Ahhhh — the motivation to write a race report is back!
Mojo can mean lots of things. I don’t mean sex appeal as in Austin Powers. I mean motivation and enthusiasm, MOJO — Motivation Overcoming Jinxing Obstacles.
Life is full of jinxing obstacles. We hear about them every day on this list. Injuries, blood clots, addictions, surgery, family and personal issues, disputes, job losses, “challenging” children, relatives or friends, and much more… As long as it doesn’t kill us, it makes us stronger. This is what we have to believe
“Believe you can, and you’re halfway there.” Theodore Roosevelt “Keep believing, and you will conquer the other half.” Girl who lost her Mojo.
It all sounds good, but after being out of running since the sprain/fracture in October, then foot surgery in November, I was afraid I couldn’t. I signed up for the Frozen Gnome Trail 50K in January, a local race. I got to 18 miles before limping and hurting. I knocked on Val’s car window where he was keeping warm, allowing me to push my limits after I said I would only run 10 miles. He was secretly happy — we could go home and get warm now. I DNFed Rocky Raccoon 100M
February 4th. Got to Dam Road, changed my shoes, and limped another mile before returning to Dam Road with my tail between my legs. I did have some great company at the aid station, a 4 wheel vehicle ride in the chilly wind, a boat ride and more great company in the medical tent. I shook like a leaf from the cold, said I was fine but secretly liked the attention — who doesn’t???
LOST 118 should have been a relay with Jan Silverman. We were going to Florida together. We discussed it ad nauseum — relay, solo, relay, solo. We are both pig-headed, so we decided to each try for the 118 miles around Lake Okeechobee on the Herbert Hoover Dike, detours for construction. Jan had been injured so her longest run was 18 miles. My longest was the DNF at Rocky and a recent 50 mile week. Why not? Whose afraid of a DNF? Pre-race was great, socializing, seeing Tim, Sue Anger, Robin, Andrei, Kathleen, Hilary, Bob, Randy Dietz and many others, hearing Stu’s voice on the phone when Robin called him.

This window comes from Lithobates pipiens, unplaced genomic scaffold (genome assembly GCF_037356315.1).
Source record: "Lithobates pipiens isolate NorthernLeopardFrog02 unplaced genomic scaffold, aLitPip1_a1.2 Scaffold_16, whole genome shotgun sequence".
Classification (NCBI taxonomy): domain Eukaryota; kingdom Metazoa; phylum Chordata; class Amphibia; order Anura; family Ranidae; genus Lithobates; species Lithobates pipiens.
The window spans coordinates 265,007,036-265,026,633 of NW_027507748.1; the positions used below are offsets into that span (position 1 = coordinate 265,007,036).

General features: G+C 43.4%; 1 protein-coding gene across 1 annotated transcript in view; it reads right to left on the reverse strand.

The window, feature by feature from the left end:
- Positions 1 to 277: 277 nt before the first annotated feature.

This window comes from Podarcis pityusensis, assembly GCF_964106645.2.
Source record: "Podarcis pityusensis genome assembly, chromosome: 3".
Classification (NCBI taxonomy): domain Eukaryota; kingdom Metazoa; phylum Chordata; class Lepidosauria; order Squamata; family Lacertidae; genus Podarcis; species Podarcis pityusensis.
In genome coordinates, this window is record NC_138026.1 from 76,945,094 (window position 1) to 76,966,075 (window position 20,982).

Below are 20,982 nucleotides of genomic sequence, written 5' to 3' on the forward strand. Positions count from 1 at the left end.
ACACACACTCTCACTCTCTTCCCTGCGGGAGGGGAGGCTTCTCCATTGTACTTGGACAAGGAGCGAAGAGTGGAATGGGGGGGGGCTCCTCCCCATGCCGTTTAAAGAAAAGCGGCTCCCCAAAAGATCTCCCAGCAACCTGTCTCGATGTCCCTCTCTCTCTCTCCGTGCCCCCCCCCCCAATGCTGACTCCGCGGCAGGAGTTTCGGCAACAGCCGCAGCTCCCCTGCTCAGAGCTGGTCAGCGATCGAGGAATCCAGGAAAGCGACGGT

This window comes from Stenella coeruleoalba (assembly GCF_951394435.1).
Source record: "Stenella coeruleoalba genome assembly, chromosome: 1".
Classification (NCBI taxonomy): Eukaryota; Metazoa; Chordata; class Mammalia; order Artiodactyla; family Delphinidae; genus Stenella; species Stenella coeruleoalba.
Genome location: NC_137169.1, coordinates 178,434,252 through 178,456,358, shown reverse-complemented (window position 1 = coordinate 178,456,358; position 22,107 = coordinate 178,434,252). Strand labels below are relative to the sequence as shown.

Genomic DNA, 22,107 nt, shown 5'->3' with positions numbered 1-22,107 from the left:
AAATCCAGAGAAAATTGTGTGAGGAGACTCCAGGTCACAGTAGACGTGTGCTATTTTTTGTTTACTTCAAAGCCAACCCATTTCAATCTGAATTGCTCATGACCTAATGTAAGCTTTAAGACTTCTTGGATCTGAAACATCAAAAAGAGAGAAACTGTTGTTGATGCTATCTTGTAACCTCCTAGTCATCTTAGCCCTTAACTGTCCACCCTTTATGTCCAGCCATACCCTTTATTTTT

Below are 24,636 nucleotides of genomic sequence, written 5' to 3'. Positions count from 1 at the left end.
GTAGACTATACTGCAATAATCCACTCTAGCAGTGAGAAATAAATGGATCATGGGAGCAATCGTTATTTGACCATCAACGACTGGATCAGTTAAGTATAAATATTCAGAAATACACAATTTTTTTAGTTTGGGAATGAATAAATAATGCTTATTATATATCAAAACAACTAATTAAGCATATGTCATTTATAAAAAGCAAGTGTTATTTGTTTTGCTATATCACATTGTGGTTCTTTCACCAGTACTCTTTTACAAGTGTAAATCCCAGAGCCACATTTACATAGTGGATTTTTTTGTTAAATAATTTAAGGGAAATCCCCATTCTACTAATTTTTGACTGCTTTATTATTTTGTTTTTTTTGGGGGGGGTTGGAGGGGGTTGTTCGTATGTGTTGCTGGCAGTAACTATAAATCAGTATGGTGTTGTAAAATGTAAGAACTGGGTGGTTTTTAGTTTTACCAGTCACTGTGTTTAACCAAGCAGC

Slept soundly and in Clewiston by 6AM for the pre-race meeting. We meet Rhonda at the start line — her first 100. Her friend Lisa is riding nearby on a bike. We take off at 7AM, no fanfare, just running with great company. We discuss our strategy — we think we can both finish, but who knows? We get lucky — road lucky. After the first 10 miles, we end up being paced by Jim Sullivan and Juan Santos, the best company you could ask for. They are relaying for training miles — our angels with encouragement, help at the aid stations, a meal from
McDonald’s at mile 55. We wolf it down like starving children, laying on the asphalt path, wondering how we will get up again. We did and made it almost to 60 miles when Jan decided she’d had enough. We had fixed some blisters, but new ones were forming. Her hips were hurting. “Are you sure?” is all I could say, then I left it up to her. It had hit around 90 degrees during the day. We Midwesterners were wiped. I ran ahead and caught up with Matt and Sergio, to ask if their crew could take Jan to Port Mayaca.
The fog really rolled in after Jan dropped and it was harder to see, and spooky. Everything was damp, drops falling from my headlamp like tears. The aid stations were run by a cast of stars, Kathleen Wheeler, Sue Anger, Scott Maxwell, Bob and Suzanne Becker, Terry Hayes, Robin Siegel — all accomplished runners and some RDs, caring and efficient volunteers. Then there were the boy scouts at Port Mayaca, mile 75.